Considering an example - if Dogecoin’s index crosses 85, and was the only asset with such a high score, the trader could place a percentage of their current portfolio in Dogecoin. But if Ethereum crosses 85 as well, the trader can allocate some percentage to Ethereum i.e. shift a certain part of his portfolio to Ethereum as well to diversify his risk.
An illustration earmarking the ‘sell’ level of a certain crypto asset is given below: -
Do such ‘Buy x, Sell y’ strategies work?
The main point to evaluate here is whether the algorithms devised by various industry experts are indeed effective, or they act as merely another theory gathering dust in textbooks.
When it sees a bullish position, is it often correct? When the indicative score goes up, do prices usually go up? The answer is a resounding yes. The same holds for the converse of the same i.e. prices do go down when the indicative score on the index falls considerably.
Apart from the ‘Buy 85, Sell 80’ strategy, there are numerous other strategies that have made a massive return on investments made by traders in 2022.
For example, an investor entered a ‘Buy 90, Sell 85’ strategy. He made a profit of around 96.89% in 2022. Even stronger strategies include the likes of the ‘Buy 90, Sell 90’ where he made a profit of around 159.15% in 2022; and the ‘Buy 85, Sell 75’ strategy which averaged around 102.65% in the same year.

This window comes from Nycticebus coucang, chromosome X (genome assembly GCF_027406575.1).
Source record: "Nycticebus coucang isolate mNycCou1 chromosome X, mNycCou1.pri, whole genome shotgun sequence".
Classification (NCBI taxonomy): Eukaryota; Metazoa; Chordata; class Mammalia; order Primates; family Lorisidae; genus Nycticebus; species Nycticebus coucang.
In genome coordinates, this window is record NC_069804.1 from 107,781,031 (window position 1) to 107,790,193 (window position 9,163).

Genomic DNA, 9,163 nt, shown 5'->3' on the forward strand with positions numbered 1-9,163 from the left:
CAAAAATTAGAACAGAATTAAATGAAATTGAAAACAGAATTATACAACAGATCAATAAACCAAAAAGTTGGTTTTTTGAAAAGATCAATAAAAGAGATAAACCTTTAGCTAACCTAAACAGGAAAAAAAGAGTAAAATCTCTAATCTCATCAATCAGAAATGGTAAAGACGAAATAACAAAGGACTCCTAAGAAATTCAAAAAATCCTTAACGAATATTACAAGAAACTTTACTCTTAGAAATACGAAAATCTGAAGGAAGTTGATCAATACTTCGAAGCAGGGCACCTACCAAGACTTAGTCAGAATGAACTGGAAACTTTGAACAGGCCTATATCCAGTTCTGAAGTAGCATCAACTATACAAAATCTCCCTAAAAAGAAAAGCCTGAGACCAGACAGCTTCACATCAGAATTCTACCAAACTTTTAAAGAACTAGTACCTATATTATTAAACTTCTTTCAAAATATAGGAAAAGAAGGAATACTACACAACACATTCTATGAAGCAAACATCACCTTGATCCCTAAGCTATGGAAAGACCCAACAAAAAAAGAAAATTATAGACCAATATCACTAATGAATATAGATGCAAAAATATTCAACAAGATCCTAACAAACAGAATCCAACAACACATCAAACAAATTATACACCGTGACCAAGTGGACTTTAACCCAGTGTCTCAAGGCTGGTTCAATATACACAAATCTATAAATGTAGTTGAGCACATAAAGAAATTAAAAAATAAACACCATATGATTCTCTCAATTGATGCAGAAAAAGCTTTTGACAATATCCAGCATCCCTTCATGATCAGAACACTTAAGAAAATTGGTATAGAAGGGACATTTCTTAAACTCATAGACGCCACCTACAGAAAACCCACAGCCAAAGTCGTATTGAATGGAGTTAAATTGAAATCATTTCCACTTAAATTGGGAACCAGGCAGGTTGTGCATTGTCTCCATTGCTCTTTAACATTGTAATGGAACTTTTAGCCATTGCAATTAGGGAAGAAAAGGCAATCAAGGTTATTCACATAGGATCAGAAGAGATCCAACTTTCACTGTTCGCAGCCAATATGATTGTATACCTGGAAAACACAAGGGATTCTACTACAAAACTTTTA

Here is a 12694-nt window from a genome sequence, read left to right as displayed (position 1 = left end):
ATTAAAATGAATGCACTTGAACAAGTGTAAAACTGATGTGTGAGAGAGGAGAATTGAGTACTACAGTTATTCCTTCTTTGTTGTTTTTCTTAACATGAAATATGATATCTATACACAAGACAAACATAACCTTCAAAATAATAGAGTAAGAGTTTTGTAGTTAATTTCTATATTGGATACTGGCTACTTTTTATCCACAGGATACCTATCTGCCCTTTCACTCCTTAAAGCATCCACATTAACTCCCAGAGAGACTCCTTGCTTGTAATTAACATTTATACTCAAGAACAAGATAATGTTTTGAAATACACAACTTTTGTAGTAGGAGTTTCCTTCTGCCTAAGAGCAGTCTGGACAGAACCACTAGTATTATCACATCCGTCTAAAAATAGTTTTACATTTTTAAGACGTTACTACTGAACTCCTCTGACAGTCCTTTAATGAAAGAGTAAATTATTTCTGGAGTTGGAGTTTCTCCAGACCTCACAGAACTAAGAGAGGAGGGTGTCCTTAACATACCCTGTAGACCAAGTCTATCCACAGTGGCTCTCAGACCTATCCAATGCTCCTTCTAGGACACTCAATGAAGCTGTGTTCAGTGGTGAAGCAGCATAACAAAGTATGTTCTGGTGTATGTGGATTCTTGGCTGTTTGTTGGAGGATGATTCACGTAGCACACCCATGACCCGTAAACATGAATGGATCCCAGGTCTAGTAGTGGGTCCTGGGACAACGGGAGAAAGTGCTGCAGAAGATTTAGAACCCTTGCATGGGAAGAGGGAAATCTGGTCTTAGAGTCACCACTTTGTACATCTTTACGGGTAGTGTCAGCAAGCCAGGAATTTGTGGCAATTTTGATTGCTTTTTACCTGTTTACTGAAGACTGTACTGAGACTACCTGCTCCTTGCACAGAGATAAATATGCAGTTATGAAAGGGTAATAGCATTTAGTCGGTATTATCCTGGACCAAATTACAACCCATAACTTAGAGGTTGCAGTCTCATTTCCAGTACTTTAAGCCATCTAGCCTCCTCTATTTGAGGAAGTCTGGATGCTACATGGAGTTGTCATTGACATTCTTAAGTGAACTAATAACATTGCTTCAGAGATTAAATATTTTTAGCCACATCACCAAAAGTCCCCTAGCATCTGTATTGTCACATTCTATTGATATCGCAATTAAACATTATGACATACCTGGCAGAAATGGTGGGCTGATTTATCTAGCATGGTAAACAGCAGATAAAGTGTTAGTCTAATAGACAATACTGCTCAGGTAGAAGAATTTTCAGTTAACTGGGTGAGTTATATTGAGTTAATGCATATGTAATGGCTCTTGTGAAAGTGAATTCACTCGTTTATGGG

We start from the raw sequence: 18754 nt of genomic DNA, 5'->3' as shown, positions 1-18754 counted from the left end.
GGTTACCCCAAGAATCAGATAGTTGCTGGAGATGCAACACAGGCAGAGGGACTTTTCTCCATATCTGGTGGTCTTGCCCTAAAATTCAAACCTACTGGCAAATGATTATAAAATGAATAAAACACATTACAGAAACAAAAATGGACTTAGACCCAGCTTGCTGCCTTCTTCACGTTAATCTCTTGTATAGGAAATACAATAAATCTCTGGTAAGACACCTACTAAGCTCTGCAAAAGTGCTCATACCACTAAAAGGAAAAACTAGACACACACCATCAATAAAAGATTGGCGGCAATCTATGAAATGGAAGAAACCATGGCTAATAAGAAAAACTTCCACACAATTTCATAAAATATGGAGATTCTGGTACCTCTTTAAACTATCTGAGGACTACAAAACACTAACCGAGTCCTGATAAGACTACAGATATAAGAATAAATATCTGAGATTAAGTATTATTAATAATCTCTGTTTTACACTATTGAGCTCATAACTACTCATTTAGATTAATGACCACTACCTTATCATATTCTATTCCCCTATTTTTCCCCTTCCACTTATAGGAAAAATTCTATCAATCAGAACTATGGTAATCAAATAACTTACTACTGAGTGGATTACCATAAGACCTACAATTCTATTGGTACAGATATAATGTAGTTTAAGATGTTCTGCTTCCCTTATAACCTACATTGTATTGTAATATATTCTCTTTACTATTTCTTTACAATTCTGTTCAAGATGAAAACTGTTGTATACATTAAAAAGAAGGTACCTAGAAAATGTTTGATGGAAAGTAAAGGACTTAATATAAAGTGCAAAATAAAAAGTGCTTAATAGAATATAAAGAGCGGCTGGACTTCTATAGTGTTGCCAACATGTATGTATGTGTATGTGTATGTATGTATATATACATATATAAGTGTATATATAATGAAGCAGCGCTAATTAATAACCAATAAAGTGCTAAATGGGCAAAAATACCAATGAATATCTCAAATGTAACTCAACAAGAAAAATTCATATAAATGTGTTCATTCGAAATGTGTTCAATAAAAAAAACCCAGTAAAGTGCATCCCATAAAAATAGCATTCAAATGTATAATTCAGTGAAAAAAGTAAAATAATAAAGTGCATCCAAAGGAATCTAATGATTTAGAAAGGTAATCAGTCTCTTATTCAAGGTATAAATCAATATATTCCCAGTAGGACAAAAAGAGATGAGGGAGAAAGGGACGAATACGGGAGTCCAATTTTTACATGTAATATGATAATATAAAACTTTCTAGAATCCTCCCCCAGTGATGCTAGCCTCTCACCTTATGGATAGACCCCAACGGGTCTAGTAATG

However, it may be noted that the indexes are merely statistical figures and may not necessarily be indicative of the crypto asset’s performance in recent times. For example, Bitcoin (BTC) made a negative return of - 65% since the beginning of 2022, and Ethereum (ETH) didn’t do better than its significant peers, with negative returns of - 68%. While statistic-based scores averaged +81.50% for both of them, which left BTC and ETH much behind respectively.
An illustrative example of a ‘Buy 100, Sell 95’ strategy is indicated below: -
This indicates that leaving behind exceptional cases, the statistical indexes are otherwise working properly. This generally proves over time that historical trading conditions for a digital asset can be a useful gauge for the current financial health of the crypto asset.
To put in other words, a high statistical score has a proven correlation with price appreciation. This may not hold for every instance or every asset, but the results hold otherwise in most cases. That’s what statistical scores are usually devised for, learning from history; and that’s why an actual return of 176.31% bang in the middle of one of the worst crypto winters in history is considered material.
The Bottom Line
Statistical figures are mere indicators acting as a direct function of many market conditions and user sentiments. While such factors must be considered before investing in a given asset class, it may also be noted that one must also consider various other relevant market factors before considering investing in the same, apart from such strategies.